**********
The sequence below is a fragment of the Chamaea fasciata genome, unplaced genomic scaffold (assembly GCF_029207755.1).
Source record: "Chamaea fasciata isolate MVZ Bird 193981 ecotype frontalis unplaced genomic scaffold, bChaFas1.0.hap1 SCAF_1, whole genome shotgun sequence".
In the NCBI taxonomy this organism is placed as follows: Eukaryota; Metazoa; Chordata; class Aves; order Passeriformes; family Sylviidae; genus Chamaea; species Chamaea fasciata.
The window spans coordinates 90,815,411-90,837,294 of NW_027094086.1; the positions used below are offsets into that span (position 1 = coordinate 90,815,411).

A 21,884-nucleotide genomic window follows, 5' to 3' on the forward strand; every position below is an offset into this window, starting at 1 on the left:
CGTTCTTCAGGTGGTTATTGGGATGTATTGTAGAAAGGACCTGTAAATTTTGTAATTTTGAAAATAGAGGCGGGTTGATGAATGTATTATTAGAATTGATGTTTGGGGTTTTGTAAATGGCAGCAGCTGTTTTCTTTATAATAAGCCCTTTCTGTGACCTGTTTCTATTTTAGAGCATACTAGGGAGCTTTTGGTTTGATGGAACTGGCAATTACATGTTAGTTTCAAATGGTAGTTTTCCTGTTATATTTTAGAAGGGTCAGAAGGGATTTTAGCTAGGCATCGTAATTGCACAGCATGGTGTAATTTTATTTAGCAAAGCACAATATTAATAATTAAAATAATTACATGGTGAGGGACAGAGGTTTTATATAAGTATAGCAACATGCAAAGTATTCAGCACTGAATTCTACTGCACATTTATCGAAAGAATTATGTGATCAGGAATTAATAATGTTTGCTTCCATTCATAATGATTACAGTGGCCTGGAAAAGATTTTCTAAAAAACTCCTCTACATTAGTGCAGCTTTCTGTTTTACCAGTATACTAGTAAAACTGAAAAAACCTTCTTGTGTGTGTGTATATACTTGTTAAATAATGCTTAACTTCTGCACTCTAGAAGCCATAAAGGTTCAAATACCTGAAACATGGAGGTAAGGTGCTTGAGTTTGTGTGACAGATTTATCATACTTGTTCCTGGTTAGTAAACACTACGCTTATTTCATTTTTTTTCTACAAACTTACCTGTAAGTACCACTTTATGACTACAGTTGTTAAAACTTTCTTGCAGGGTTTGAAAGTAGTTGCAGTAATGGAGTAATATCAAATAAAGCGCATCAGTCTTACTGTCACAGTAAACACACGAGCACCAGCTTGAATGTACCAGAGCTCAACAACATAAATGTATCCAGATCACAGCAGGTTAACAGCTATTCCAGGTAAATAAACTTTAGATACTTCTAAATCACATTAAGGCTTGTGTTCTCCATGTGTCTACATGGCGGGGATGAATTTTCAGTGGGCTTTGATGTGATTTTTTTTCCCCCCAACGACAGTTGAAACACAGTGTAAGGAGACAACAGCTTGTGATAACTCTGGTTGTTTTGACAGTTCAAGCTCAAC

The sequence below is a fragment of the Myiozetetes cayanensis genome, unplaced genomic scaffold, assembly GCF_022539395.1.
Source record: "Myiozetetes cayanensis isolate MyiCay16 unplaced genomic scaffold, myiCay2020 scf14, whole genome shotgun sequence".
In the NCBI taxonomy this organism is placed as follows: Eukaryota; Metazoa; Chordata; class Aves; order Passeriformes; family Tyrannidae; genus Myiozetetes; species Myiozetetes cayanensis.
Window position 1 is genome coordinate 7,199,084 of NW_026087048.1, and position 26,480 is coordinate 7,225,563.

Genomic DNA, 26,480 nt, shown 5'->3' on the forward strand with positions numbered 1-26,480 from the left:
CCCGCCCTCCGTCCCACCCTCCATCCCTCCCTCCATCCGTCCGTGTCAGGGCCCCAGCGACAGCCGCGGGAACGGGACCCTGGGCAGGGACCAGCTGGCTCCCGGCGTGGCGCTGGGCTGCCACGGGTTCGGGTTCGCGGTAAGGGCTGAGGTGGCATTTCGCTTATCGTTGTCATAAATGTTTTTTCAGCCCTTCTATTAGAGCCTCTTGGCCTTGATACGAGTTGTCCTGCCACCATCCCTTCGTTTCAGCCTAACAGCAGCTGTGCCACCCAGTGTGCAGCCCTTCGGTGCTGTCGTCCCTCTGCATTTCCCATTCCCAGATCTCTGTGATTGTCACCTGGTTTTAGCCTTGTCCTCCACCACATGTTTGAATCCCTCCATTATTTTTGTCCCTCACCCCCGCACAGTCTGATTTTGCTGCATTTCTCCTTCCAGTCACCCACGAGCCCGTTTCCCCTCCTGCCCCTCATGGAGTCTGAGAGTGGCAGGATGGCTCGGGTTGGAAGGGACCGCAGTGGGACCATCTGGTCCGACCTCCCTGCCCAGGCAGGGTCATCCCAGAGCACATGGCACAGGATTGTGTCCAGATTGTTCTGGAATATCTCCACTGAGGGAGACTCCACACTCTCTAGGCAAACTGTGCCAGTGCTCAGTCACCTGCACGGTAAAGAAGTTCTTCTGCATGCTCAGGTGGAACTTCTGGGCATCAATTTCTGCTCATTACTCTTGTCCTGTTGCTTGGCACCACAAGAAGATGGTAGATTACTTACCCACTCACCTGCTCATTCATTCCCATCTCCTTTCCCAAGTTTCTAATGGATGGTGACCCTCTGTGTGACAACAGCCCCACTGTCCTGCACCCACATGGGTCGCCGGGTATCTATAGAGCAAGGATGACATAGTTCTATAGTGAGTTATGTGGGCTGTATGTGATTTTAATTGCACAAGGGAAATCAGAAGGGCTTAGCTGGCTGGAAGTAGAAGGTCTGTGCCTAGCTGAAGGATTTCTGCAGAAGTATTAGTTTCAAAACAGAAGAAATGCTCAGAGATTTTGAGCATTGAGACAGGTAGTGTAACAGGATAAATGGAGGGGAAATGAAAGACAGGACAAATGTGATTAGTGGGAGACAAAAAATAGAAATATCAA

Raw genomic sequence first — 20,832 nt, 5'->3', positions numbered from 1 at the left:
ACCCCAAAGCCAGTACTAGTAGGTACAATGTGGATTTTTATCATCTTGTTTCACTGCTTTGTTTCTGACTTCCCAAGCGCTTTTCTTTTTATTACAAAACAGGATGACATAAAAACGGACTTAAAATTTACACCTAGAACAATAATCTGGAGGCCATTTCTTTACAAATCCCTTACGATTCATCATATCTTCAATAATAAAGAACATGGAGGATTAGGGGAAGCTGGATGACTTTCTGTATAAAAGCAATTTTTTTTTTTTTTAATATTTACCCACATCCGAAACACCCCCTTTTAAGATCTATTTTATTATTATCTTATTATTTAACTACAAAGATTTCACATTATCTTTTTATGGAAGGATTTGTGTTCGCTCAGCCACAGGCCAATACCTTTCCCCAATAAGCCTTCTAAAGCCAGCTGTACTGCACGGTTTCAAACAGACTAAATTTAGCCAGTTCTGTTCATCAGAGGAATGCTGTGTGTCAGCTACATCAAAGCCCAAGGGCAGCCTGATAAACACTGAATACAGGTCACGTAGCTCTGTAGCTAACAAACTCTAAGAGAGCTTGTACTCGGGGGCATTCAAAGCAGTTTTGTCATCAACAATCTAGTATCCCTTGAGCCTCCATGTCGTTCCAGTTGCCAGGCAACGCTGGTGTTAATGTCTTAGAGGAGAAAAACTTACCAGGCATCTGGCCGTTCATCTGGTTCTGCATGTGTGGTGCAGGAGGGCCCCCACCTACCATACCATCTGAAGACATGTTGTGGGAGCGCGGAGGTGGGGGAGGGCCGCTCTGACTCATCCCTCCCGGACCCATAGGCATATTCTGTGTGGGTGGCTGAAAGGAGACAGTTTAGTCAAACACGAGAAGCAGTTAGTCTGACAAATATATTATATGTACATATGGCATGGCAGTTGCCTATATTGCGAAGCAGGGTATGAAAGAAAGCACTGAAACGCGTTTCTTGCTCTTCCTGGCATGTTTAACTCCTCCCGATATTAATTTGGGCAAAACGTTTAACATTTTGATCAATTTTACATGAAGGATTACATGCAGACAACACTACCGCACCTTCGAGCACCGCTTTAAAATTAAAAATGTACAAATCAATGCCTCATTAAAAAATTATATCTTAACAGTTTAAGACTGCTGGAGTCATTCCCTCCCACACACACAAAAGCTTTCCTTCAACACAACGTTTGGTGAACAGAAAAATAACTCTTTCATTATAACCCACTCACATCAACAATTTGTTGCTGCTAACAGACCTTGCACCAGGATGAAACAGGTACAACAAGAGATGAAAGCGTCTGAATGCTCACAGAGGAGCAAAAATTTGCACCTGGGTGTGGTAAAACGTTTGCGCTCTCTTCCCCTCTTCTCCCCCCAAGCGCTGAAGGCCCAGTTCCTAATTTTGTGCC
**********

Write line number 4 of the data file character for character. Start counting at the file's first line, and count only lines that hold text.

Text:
The window spans coordinates 90,815,411-90,837,294 of NW_027094086.1; the positions used below are offsets into that span (position 1 = coordinate 90,815,411).